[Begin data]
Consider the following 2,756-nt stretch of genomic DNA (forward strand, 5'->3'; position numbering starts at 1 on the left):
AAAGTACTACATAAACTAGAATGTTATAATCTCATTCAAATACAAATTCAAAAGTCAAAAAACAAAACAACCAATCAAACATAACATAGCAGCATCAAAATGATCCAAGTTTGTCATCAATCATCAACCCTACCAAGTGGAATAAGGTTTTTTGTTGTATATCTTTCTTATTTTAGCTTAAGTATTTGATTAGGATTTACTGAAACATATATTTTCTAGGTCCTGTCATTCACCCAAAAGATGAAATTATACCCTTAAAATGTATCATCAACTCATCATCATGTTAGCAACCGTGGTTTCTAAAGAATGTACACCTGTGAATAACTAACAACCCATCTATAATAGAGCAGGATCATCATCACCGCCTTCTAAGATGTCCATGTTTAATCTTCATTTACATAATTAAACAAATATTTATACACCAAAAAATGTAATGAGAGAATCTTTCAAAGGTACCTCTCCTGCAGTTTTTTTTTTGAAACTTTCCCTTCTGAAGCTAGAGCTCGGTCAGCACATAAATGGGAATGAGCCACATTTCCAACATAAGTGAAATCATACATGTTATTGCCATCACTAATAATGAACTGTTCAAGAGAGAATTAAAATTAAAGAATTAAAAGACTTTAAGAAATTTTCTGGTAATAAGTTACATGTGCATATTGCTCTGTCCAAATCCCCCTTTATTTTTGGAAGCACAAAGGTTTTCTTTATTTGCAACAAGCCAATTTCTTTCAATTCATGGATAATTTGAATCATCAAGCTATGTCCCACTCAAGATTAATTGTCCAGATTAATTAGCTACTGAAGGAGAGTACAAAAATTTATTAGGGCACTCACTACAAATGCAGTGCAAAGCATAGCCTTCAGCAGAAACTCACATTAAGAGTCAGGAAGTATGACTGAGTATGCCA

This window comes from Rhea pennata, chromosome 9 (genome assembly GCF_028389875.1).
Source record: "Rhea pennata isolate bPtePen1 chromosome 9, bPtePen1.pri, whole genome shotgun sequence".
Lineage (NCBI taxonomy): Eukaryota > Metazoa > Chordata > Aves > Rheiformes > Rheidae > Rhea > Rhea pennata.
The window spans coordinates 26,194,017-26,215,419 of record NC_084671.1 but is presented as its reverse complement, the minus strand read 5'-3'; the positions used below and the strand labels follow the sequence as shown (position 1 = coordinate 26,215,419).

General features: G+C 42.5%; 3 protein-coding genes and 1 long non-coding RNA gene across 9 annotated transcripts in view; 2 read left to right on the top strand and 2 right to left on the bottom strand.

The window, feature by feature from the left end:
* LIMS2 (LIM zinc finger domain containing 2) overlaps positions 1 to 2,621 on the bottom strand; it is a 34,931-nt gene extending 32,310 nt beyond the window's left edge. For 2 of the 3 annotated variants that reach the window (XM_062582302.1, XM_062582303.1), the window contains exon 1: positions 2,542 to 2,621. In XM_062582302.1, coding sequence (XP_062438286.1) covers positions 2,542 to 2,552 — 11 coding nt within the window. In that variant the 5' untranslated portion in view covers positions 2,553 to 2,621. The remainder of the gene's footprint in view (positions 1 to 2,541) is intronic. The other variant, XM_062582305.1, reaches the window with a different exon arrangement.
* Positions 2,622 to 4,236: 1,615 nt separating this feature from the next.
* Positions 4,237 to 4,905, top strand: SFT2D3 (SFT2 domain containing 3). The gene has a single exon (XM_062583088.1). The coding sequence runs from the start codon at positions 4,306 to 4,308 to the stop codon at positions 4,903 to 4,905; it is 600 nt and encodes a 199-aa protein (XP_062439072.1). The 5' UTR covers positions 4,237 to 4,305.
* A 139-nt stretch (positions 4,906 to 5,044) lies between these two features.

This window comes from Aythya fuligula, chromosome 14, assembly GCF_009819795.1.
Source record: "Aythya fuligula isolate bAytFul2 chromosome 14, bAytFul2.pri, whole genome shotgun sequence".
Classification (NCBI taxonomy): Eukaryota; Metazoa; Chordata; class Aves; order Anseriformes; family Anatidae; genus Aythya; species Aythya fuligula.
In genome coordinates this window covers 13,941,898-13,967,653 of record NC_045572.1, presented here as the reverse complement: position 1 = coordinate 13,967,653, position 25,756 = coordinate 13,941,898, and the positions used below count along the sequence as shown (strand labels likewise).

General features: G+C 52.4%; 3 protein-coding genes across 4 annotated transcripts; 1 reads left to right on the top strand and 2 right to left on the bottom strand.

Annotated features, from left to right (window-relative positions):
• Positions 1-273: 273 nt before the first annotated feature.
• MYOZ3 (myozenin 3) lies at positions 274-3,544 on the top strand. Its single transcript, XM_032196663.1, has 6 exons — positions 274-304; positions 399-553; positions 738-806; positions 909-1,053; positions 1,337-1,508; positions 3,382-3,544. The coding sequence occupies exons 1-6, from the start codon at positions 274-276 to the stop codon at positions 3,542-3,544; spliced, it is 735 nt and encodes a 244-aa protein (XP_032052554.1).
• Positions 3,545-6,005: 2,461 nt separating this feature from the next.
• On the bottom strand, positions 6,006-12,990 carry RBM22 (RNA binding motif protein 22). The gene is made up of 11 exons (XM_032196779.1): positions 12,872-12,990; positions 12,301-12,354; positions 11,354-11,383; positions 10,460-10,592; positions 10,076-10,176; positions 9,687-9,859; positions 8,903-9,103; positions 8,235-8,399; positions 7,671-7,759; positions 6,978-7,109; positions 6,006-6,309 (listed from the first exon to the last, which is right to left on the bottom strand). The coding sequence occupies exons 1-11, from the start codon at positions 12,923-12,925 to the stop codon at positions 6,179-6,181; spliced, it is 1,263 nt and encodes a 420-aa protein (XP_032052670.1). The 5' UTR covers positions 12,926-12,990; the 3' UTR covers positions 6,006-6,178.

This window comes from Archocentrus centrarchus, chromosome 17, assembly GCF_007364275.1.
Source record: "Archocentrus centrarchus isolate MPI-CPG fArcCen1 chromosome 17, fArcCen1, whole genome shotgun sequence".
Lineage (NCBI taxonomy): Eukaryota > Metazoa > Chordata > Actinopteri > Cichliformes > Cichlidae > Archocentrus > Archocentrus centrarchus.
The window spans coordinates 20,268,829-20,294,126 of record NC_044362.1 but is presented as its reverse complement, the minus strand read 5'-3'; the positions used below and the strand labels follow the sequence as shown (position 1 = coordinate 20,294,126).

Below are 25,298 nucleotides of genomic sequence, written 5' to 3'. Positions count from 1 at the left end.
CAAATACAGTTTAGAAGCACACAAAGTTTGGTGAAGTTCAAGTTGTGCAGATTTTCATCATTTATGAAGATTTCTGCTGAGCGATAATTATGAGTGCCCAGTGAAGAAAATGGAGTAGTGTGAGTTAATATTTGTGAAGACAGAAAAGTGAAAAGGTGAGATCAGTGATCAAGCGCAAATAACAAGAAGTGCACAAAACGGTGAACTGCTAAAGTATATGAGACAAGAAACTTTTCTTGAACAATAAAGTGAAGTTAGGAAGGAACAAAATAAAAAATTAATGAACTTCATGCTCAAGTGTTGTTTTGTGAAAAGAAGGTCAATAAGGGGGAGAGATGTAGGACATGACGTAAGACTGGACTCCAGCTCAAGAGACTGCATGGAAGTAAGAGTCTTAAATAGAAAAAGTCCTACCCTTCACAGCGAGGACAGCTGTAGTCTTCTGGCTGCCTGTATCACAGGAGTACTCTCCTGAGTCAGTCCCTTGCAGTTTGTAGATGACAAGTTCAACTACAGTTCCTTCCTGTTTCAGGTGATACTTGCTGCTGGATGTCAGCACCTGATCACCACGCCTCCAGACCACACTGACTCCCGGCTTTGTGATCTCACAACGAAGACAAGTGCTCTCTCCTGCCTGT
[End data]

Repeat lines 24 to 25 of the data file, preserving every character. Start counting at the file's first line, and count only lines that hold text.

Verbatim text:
Source record: "Archocentrus centrarchus isolate MPI-CPG fArcCen1 chromosome 17, fArcCen1, whole genome shotgun sequence".
Lineage (NCBI taxonomy): Eukaryota > Metazoa > Chordata > Actinopteri > Cichliformes > Cichlidae > Archocentrus > Archocentrus centrarchus.